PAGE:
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3answers
221 views

Mathematical proof of the Second Law of Thermodynamics

Is there some book or paper that formalizes statistical mechanics, like some people have done with relativity, and proves the second law of thermodynamics from more foundational axioms?
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288 views

Do objects gain and lose heat at the same rate?

For example, if I take an item out of the refrigerator, set it on the counter for a period of time, allow it to warm up a bit (but not so long that it reaches room temperature and stabilizes), and ...
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Does a cooler, submerged in water, keep beer colder, longer?

Looking around the web, I see some submerged bucket-like things, without insulation, and some floating coolers, where the actual cooler is not submerged. Given that your water temperature is lower ...
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37 views

Why doesn't the entropy of an isolated system of ideal gas change during isothermal compression/expansion?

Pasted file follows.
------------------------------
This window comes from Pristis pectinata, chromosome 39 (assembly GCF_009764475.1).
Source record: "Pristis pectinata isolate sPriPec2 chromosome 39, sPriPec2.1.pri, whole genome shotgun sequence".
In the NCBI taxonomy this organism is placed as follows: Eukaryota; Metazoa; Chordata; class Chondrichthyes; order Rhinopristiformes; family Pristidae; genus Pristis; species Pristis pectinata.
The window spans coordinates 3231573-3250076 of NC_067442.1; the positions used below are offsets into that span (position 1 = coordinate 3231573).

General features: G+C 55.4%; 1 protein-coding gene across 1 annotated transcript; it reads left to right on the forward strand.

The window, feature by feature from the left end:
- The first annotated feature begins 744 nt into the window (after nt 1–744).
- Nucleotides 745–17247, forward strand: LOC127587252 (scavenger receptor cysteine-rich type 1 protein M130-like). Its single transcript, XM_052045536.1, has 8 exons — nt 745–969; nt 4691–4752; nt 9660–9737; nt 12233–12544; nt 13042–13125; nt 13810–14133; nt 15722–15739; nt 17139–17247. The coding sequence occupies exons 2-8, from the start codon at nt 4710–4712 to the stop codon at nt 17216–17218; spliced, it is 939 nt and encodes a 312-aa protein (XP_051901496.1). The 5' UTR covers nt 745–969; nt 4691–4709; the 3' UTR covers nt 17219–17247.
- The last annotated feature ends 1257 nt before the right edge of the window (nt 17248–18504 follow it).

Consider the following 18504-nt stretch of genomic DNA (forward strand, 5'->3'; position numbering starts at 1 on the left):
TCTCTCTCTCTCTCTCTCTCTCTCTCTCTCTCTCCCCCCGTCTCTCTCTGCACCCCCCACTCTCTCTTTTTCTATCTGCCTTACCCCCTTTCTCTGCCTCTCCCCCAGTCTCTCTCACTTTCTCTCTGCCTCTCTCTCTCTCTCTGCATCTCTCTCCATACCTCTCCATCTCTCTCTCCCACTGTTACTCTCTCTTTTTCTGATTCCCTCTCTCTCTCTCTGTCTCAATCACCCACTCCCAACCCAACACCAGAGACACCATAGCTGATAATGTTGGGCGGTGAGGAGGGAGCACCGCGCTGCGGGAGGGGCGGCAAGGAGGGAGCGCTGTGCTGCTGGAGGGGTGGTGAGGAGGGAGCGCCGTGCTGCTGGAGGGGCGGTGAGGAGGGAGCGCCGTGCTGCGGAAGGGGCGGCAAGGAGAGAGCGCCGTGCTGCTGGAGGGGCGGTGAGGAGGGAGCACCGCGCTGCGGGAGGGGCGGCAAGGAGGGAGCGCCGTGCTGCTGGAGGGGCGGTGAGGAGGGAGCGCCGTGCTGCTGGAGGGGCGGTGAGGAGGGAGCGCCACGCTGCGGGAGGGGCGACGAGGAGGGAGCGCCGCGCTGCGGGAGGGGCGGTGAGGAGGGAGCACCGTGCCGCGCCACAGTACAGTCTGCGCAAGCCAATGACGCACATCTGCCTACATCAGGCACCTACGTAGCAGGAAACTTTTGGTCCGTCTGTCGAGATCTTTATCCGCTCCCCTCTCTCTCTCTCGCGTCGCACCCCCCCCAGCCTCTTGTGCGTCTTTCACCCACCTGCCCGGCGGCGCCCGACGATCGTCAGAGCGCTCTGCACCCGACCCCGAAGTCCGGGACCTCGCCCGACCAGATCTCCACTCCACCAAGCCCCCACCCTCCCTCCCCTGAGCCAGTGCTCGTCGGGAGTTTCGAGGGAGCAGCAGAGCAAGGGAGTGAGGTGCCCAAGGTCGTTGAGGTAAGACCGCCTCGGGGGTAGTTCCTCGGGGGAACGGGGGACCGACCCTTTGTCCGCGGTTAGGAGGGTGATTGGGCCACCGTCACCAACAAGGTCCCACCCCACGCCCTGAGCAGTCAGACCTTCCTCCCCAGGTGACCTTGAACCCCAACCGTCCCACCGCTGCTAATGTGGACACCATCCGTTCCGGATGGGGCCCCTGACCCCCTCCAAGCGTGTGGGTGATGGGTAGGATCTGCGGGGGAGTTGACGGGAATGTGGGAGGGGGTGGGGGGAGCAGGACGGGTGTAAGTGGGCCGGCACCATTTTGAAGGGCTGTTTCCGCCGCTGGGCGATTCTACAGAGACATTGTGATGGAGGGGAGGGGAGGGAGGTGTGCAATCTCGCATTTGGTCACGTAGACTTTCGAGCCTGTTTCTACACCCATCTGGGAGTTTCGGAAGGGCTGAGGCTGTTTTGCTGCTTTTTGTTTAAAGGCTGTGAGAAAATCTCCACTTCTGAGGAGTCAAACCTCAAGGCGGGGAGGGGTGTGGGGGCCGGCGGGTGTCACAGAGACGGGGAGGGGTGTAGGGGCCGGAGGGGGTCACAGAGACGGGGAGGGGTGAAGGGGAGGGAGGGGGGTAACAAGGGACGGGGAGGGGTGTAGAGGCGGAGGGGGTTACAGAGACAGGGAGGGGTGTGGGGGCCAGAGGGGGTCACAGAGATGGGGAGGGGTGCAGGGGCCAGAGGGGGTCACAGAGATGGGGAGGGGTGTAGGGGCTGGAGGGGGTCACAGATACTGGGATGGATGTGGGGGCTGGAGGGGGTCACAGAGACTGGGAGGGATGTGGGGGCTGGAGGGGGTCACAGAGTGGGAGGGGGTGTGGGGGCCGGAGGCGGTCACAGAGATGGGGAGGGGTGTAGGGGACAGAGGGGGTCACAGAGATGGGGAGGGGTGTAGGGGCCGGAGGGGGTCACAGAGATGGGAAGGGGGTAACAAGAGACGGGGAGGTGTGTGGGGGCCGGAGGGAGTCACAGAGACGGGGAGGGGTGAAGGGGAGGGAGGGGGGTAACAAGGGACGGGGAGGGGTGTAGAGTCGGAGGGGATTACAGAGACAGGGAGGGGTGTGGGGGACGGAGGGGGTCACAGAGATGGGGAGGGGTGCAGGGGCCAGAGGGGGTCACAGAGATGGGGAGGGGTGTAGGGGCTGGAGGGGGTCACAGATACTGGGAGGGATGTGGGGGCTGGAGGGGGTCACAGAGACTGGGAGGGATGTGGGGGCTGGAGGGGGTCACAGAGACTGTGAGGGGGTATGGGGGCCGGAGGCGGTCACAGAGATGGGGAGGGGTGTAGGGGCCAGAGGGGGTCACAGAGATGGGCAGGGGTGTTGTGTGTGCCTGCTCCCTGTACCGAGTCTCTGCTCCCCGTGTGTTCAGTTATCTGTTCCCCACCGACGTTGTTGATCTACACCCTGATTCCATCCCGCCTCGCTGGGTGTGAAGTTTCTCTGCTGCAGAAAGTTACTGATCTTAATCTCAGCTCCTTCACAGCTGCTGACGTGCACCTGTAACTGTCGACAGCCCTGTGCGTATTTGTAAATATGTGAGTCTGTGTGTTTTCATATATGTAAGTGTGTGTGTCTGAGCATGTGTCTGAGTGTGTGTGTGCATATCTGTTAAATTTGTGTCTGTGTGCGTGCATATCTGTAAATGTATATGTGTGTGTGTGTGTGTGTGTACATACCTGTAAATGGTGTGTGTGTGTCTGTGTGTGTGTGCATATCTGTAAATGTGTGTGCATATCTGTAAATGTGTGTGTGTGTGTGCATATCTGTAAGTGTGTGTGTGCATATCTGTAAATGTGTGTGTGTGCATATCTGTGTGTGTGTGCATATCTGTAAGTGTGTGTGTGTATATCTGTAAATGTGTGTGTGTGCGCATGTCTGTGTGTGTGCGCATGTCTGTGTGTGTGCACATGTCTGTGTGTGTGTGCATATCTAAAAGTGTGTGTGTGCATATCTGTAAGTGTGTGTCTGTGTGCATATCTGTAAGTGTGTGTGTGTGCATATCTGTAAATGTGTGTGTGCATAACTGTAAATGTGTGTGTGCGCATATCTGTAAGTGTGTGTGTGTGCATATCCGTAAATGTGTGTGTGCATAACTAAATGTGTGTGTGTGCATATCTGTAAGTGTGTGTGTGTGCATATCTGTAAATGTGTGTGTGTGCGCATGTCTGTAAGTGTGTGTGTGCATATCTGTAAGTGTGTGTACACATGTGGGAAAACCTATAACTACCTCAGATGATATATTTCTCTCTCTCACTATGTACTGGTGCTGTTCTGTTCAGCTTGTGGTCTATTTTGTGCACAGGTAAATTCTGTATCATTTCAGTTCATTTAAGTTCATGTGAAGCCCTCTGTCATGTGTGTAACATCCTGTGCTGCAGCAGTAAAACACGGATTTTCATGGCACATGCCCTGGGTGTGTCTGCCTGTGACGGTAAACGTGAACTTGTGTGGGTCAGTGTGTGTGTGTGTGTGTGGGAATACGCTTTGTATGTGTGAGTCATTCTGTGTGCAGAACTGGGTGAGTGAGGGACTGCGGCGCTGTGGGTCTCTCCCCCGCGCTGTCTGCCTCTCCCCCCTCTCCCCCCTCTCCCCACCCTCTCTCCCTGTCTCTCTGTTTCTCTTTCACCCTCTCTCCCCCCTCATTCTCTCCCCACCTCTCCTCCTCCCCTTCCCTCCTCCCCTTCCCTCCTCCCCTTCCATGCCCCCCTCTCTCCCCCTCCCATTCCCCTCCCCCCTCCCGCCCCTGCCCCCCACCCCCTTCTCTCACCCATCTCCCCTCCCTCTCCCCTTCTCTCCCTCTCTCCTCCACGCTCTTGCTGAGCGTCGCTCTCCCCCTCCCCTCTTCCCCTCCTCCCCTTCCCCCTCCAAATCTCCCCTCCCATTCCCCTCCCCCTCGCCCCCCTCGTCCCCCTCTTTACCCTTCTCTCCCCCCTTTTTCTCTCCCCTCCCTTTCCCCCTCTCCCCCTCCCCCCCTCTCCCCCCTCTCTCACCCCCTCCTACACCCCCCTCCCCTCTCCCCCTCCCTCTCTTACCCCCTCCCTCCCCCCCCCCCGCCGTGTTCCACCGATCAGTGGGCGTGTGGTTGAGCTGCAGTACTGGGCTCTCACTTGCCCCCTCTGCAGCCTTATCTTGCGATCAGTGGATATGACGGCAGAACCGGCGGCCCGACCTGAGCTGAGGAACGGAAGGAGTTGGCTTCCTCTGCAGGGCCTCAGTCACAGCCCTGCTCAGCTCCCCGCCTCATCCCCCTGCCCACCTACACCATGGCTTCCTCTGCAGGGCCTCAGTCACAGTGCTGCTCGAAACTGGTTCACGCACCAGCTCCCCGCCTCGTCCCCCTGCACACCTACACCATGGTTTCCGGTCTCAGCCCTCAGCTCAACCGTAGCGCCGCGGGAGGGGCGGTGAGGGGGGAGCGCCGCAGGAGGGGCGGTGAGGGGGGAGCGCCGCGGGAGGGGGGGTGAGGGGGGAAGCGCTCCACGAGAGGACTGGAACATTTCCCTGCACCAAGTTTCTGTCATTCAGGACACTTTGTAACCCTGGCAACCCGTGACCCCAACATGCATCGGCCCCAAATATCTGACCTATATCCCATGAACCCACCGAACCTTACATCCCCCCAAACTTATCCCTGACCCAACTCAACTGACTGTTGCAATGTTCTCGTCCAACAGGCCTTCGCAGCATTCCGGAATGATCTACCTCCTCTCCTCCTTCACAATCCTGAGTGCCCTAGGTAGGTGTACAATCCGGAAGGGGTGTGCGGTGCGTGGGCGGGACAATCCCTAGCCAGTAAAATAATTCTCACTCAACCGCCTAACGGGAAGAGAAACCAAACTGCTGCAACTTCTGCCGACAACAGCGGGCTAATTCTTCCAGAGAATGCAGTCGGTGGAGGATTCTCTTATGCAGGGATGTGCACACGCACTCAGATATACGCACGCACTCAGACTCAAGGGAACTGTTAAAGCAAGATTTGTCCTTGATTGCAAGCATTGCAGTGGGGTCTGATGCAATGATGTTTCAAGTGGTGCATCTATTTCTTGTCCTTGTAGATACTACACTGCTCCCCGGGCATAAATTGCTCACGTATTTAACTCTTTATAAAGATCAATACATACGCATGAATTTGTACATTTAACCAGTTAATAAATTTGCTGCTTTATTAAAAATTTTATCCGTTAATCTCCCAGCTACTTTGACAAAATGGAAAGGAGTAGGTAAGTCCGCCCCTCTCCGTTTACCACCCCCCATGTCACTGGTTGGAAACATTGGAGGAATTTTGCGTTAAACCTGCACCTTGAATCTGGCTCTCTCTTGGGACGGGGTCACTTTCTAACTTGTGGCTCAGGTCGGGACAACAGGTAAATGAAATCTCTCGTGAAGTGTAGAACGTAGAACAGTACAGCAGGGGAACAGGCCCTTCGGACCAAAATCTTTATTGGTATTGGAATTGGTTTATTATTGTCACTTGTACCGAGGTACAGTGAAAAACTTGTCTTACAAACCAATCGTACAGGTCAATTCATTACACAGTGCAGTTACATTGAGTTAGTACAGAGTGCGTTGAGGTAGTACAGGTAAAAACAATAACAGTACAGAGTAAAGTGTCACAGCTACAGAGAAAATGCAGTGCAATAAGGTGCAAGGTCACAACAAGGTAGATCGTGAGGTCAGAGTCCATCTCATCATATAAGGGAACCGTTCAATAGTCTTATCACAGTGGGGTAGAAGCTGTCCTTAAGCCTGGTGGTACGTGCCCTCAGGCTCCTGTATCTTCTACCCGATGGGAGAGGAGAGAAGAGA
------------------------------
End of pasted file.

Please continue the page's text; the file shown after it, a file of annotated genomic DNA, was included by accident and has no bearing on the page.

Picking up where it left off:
Even if the system is isolated and there is no heat exchange with surroundings, shouldn't the decrease/increase of pressure result in increase/decrease of entropy ??? Does this property of an ...
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79 views

Boltzmann Distribution of Electrons in Confining Potential

I have a particle simulation wherein many non-interacting electrons are trapped in a electric potential well. I would expect, and therefore I initialize according to this, that the electrons would ...
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29 views

SInce heat is a vibration in solids, isn't it just small scale sound? [duplicate]

On an atomic scale I think of electrons hitting positive ions in an electric lattice. Most energy there is heat energy. If I think of ball bearings flying through a large lattice, I think sound is ...
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1answer
71 views

Is this theory about Universe information true?

I recently saw this video about information and randomness. At some point, it states that a completely predictable universe would infringe the second law of thermodynamics, because it would imply that ...
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Canonical ensemble, energy, heat bath

I am studying through the book Thermodynamics and Statistical Mechanics by Walter Greiner and I’ve got a couple of doubts when I was reading about the classical ensembles, specially the Canonical ...
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Laws of Thermodynamics [duplicate]